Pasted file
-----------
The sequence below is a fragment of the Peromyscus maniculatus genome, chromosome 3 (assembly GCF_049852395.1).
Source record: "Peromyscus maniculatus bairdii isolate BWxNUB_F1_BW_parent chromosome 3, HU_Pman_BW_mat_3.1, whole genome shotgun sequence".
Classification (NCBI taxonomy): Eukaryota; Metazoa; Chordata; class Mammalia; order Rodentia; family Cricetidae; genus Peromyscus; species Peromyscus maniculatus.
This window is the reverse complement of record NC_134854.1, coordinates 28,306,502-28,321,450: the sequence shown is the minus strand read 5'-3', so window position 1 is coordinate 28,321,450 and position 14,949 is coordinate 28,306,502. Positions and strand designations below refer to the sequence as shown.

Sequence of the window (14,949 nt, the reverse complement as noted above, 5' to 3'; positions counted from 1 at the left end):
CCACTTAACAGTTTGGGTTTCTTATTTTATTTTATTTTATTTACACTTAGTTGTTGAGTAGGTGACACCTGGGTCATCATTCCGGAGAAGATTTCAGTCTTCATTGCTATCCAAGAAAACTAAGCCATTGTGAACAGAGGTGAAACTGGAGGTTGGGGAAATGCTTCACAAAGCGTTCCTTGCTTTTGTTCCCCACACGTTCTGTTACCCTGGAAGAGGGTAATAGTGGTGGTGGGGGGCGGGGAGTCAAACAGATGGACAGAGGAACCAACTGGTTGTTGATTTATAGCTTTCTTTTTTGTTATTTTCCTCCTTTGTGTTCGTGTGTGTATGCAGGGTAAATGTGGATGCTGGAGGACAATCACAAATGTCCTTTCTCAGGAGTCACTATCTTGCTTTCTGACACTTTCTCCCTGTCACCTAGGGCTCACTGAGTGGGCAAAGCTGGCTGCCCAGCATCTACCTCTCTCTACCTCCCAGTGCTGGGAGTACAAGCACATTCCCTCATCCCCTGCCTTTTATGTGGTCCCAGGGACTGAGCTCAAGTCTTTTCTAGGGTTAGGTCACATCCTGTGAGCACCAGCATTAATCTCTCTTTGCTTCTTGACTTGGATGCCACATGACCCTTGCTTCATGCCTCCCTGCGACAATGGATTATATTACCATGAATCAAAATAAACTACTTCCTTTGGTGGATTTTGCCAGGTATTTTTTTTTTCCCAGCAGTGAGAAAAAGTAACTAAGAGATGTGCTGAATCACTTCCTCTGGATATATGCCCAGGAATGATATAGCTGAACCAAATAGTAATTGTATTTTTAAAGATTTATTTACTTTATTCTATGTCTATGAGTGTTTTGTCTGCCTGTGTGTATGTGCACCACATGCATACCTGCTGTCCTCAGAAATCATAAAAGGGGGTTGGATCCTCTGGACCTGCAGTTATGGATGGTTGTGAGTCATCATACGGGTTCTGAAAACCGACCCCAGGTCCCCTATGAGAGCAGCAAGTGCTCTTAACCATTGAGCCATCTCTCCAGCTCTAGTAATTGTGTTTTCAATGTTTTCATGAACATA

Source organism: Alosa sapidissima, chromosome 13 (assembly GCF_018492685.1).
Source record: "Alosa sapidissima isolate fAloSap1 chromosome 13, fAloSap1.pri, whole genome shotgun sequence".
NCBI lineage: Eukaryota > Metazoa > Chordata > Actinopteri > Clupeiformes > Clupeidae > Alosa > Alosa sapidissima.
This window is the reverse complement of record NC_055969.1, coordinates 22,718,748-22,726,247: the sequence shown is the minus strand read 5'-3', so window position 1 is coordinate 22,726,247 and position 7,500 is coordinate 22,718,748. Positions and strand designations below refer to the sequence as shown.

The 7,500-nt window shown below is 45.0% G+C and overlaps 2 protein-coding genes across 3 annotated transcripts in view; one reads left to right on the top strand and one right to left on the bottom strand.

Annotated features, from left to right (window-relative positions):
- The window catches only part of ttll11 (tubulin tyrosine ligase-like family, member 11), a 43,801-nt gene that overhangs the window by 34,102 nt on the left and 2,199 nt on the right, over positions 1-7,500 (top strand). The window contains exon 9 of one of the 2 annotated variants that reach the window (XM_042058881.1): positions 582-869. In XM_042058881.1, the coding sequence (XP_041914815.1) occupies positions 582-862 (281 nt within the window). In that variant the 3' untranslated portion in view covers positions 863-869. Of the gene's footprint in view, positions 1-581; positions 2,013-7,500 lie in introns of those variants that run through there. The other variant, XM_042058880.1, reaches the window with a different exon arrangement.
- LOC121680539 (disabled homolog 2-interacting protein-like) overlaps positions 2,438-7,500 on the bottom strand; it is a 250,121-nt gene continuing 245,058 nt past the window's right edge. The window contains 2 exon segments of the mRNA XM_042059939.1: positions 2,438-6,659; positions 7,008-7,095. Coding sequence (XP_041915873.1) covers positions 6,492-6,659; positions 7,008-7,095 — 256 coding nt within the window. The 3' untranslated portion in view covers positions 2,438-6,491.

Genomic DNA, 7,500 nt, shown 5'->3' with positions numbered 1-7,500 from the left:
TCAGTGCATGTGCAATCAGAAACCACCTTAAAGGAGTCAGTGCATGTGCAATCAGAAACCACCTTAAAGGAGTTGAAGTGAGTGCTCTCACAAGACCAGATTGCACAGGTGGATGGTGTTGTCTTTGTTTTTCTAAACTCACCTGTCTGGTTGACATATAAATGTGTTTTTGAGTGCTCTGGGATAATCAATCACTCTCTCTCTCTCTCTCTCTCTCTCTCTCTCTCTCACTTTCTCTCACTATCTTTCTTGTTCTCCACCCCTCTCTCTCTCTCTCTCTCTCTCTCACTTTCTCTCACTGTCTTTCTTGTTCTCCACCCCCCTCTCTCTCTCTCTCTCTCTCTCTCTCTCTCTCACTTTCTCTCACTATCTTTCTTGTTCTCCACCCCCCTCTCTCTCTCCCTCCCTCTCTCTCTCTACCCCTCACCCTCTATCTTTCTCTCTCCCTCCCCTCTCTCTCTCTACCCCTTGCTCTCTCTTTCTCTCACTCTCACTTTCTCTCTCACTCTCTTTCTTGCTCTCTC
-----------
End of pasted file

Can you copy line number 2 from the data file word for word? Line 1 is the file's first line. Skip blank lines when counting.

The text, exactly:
Source record: "Peromyscus maniculatus bairdii isolate BWxNUB_F1_BW_parent chromosome 3, HU_Pman_BW_mat_3.1, whole genome shotgun sequence".